UEA’s Vice Chancellor David Richardson has opened the new Broadcast House for Journalism and Media students.
As many gathered to see the final product of a 2-year project, some were surprised by the professional setting of the Broadcast House – creating a work-like environment for its students who had been using the space for over a month before Wednesday’s grand opening.
Equipped with three soundproof studios, Associate Professor Mark Wells managed to find the broadcast building just days before the studios were due to be ripped out and the building renovated. The COVID-19 pandemic did not hamper the enthusiasm or drive of those behind the renovation and the building was successfully finished just in time for the beginning of the academic year.
Giff Mulley, representative for the landlord of Broadcast House, worked with project manager John Tully getting the building prepared for the future intake of students. Among the staff and students gathered near the main entrance for this event, there were many who were seeing the finished learning space for the first time, even some who had been involved in the project for over a year.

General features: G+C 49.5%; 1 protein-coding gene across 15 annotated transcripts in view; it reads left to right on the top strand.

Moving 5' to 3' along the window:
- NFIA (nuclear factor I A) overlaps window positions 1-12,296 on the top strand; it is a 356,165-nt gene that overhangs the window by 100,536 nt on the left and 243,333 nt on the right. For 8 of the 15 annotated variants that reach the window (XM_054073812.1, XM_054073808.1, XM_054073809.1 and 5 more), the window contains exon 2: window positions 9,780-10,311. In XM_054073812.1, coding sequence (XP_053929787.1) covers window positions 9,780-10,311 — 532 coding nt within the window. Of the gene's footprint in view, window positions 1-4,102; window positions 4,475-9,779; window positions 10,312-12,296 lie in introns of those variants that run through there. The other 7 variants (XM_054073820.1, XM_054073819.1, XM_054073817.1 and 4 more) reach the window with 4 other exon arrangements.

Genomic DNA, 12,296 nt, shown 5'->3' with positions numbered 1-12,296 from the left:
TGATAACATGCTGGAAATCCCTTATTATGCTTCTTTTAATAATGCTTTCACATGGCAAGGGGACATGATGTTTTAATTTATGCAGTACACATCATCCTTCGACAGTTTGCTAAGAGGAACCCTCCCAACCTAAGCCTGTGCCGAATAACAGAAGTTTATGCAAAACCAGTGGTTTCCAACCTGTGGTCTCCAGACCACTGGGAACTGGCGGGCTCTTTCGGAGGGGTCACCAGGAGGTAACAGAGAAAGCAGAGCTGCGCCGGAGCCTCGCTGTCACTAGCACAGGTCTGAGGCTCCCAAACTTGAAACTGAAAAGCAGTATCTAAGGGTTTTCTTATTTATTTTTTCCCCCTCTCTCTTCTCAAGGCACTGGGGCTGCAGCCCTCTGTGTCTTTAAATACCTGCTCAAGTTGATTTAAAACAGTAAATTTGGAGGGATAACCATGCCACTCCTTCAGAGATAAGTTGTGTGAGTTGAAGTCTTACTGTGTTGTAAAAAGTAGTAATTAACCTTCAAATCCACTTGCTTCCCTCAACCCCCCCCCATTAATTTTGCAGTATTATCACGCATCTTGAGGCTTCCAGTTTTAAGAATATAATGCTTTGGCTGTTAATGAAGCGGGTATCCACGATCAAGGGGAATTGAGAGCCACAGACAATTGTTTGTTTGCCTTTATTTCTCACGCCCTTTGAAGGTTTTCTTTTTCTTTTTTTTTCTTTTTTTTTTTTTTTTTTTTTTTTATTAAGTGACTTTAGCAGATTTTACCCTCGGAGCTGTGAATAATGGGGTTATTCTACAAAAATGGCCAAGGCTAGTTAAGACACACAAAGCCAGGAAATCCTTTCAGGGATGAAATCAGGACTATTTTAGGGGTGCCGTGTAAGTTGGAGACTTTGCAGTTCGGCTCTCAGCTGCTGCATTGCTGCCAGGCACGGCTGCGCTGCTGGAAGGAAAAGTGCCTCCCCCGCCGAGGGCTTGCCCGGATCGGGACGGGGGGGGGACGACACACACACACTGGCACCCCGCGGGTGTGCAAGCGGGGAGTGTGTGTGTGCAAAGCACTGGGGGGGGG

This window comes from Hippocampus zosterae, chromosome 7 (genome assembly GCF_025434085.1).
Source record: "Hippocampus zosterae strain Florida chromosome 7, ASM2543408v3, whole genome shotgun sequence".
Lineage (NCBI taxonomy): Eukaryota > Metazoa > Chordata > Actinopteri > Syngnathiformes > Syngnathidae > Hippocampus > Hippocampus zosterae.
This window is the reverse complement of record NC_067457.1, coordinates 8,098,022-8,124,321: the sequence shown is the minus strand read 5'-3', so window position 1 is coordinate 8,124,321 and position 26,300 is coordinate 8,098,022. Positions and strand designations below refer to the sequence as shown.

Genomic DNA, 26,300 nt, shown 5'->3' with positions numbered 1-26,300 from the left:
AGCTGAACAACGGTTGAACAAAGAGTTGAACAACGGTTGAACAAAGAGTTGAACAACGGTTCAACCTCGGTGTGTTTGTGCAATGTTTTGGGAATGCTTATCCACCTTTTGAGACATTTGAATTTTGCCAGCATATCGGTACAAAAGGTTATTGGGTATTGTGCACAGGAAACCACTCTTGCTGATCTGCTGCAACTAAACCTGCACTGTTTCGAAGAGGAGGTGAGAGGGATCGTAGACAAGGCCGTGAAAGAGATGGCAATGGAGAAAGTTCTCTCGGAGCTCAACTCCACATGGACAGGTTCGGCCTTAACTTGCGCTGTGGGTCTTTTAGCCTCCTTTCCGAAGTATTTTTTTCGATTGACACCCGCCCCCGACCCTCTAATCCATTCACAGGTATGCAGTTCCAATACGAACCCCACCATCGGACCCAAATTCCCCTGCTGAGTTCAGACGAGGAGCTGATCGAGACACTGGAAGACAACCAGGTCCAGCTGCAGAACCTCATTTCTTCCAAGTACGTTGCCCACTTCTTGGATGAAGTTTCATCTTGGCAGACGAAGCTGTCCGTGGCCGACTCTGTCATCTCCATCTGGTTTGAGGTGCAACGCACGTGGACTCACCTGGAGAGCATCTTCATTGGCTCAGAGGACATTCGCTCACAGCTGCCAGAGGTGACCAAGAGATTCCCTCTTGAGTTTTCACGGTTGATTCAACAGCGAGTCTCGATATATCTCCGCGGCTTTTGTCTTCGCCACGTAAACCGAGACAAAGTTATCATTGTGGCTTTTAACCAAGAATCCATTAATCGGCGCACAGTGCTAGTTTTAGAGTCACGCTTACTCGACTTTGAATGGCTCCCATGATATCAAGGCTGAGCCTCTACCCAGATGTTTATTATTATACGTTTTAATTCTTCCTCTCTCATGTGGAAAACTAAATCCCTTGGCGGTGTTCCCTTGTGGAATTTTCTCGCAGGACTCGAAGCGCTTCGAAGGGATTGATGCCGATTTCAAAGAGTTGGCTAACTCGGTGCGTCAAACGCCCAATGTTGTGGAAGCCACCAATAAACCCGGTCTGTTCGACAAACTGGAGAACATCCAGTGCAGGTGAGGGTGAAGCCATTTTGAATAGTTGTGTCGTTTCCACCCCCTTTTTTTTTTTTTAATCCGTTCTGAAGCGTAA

Restoring the historical feel of the building, budding Journalism and Media Students are ‘keeping it alive’ said Sarah Barrow, the Pro-Vice-Chancellor of Arts and Humanities at UEA, in her address to the room. The location has a legacy in the world of broadcast, having been the previous home of Radio Broadland and subsequently Heart FM, which is what made the existing rooms and facilities so apt for the students’ needs.
The Vice Chancellor of UEA, David Richardson, was the last to speak and declared the building open with the cutting of a cake, expressing how ‘it really is everything we want’.
Words by Aimee Dexter and Aaron Beavis. Photos by Jessie Palmer.